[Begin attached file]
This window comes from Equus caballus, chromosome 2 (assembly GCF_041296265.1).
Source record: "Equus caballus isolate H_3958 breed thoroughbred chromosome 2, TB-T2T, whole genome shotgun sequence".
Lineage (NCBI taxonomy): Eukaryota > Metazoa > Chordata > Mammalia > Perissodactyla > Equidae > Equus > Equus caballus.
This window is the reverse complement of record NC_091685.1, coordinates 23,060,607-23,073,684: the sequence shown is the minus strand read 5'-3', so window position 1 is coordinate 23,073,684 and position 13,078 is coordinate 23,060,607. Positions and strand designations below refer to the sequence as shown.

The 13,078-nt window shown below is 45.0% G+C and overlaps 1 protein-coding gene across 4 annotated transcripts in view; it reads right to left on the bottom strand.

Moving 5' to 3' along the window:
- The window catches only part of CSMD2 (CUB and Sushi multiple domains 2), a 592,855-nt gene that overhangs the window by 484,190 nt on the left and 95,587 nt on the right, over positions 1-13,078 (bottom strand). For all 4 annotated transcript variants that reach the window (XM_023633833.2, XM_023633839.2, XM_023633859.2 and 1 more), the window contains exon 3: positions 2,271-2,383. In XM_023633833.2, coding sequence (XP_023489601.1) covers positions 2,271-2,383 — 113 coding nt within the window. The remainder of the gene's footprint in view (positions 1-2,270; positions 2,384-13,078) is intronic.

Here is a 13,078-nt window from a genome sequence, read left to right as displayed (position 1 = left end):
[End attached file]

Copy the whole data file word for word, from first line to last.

This window comes from Equus caballus, chromosome 2 (assembly GCF_041296265.1).
Source record: "Equus caballus isolate H_3958 breed thoroughbred chromosome 2, TB-T2T, whole genome shotgun sequence".
Lineage (NCBI taxonomy): Eukaryota > Metazoa > Chordata > Mammalia > Perissodactyla > Equidae > Equus > Equus caballus.
This window is the reverse complement of record NC_091685.1, coordinates 23,060,607-23,073,684: the sequence shown is the minus strand read 5'-3', so window position 1 is coordinate 23,073,684 and position 13,078 is coordinate 23,060,607. Positions and strand designations below refer to the sequence as shown.

The 13,078-nt window shown below is 45.0% G+C and overlaps 1 protein-coding gene across 4 annotated transcripts in view; it reads right to left on the bottom strand.

Moving 5' to 3' along the window:
- The window catches only part of CSMD2 (CUB and Sushi multiple domains 2), a 592,855-nt gene that overhangs the window by 484,190 nt on the left and 95,587 nt on the right, over positions 1-13,078 (bottom strand). For all 4 annotated transcript variants that reach the window (XM_023633833.2, XM_023633839.2, XM_023633859.2 and 1 more), the window contains exon 3: positions 2,271-2,383. In XM_023633833.2, coding sequence (XP_023489601.1) covers positions 2,271-2,383 — 113 coding nt within the window. The remainder of the gene's footprint in view (positions 1-2,270; positions 2,384-13,078) is intronic.

Here is a 13,078-nt window from a genome sequence, read left to right as displayed (position 1 = left end):